The use of machine learning technologies in medical systems is governed by domain specific restrictions, which are typically introduced in the US and EU implementation guidelines. To properly handle the risk that is inherent with the non-deterministic behavior of machine learning, the models must be in a locked state, which means that it is not allowed to change the models once they are deployed in production. Considering this restriction, we can assume that the practical ways of integrating machine learning models into medical systems is either as a library in the software item in which the model will be used, or as a machine learning service that exposes its functionality to other software components over the network. In this work, we assume that this library or service must be associated with the corresponding chain of provenance.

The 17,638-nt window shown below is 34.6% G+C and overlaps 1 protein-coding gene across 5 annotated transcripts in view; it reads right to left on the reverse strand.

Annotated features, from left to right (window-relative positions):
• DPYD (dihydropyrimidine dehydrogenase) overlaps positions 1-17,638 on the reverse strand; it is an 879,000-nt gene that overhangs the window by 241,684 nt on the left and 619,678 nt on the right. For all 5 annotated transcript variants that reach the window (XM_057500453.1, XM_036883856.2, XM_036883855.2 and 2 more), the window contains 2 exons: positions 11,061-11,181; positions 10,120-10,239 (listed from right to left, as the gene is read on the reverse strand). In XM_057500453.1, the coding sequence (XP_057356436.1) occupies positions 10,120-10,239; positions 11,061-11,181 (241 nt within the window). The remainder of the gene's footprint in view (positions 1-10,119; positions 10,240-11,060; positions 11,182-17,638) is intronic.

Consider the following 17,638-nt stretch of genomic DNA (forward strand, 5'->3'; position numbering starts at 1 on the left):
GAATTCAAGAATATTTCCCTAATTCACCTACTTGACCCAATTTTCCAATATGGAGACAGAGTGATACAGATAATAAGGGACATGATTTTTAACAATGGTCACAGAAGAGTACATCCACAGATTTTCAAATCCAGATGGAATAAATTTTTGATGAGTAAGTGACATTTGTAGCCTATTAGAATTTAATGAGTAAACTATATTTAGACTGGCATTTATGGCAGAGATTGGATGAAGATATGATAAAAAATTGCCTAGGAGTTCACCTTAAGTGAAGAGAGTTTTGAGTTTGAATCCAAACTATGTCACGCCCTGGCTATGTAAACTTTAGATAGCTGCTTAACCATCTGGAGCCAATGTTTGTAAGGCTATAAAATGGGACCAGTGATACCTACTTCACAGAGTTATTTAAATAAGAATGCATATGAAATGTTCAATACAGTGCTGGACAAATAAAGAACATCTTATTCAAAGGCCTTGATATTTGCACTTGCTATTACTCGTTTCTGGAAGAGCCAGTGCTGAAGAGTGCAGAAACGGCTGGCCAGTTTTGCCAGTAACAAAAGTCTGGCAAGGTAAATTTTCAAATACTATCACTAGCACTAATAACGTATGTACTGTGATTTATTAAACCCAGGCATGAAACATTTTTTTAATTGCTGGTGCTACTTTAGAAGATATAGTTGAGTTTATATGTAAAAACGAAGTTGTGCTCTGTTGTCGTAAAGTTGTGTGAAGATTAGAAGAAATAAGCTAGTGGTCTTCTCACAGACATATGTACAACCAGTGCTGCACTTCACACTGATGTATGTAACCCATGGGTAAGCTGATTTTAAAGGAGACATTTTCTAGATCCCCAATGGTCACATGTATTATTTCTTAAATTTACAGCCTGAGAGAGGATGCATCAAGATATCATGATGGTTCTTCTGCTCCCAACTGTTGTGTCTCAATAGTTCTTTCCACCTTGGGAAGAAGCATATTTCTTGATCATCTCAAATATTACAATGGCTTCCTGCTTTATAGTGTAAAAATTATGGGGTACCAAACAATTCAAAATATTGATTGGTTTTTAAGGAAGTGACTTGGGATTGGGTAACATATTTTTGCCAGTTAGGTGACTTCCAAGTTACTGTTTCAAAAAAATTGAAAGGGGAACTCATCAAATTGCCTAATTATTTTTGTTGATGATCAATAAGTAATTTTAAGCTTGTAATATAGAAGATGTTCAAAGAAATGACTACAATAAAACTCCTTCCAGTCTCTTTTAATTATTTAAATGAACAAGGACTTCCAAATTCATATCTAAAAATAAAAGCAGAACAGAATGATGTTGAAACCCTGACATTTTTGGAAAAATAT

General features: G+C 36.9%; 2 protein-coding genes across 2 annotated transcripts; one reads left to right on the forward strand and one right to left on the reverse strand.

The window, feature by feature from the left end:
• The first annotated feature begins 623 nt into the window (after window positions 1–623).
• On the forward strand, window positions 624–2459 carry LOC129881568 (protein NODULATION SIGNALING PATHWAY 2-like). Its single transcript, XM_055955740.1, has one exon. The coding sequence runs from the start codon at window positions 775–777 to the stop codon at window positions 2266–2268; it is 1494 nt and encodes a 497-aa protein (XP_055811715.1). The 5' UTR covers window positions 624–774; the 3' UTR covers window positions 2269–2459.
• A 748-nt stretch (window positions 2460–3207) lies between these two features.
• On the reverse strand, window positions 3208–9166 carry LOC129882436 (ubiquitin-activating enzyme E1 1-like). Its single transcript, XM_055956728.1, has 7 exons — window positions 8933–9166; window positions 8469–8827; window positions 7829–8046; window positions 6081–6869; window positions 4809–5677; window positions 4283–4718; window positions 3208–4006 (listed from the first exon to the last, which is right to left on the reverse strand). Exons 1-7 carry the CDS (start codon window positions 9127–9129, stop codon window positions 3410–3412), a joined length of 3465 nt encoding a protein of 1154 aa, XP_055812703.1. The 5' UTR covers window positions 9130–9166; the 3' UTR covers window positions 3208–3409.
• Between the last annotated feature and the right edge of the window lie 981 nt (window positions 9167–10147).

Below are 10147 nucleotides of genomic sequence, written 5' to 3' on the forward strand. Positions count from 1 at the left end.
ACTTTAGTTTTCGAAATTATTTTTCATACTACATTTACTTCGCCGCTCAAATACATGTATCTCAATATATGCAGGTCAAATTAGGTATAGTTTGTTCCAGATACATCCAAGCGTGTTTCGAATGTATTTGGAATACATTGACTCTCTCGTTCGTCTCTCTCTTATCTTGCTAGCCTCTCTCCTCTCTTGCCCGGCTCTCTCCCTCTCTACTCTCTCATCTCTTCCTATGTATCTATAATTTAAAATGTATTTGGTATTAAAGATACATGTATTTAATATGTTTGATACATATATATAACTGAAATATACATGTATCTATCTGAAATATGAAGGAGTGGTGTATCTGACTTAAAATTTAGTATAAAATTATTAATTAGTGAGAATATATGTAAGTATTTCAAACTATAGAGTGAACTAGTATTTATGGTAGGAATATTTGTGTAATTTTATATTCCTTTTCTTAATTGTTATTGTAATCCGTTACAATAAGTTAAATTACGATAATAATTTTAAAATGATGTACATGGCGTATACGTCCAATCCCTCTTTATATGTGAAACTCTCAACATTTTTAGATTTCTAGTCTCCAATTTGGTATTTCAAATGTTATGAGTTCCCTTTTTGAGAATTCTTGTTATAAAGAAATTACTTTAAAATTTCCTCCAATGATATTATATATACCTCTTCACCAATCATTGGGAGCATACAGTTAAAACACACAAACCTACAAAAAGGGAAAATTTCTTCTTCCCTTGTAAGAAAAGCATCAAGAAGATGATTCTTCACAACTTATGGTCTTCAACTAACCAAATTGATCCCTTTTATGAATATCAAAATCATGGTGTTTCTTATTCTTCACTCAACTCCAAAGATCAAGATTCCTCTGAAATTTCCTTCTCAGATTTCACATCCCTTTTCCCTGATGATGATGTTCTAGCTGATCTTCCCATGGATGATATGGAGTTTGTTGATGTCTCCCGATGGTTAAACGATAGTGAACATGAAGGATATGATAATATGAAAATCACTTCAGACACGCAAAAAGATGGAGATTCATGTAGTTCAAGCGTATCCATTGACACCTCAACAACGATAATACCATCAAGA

Looking from the perspective of the architectural and detail design regulatory activities, in which the medical system is decomposed into items and units, we can observe that the ML model developed by the data scientists is integrated into the medical system as a software unit. The selected model is first packaged as a library, and then is integrated into an application or service, to reflect the integration options listed above. The software decomposition and the model integration, mapped on the four abstraction layers defined in C4Footnote 5 model for visualizing software architecture, is depicted in Fig. 7.
3.3 Continuous ML design control
Pull requests have been proposed to act as a design control for regulated software development (Stirbu & Mikkonen, 2018) in the spirit of DevOps. Since the whole CD4ML pipeline relies on software, we expand the same concept to data engineers and data scientists tasks, related to the pipeline. This effectively means expanding the types of artifacts that are stored and versioned to data. In other words, pull requests become the design control for all changes in the development.
3.3.1 Activities performed during implementation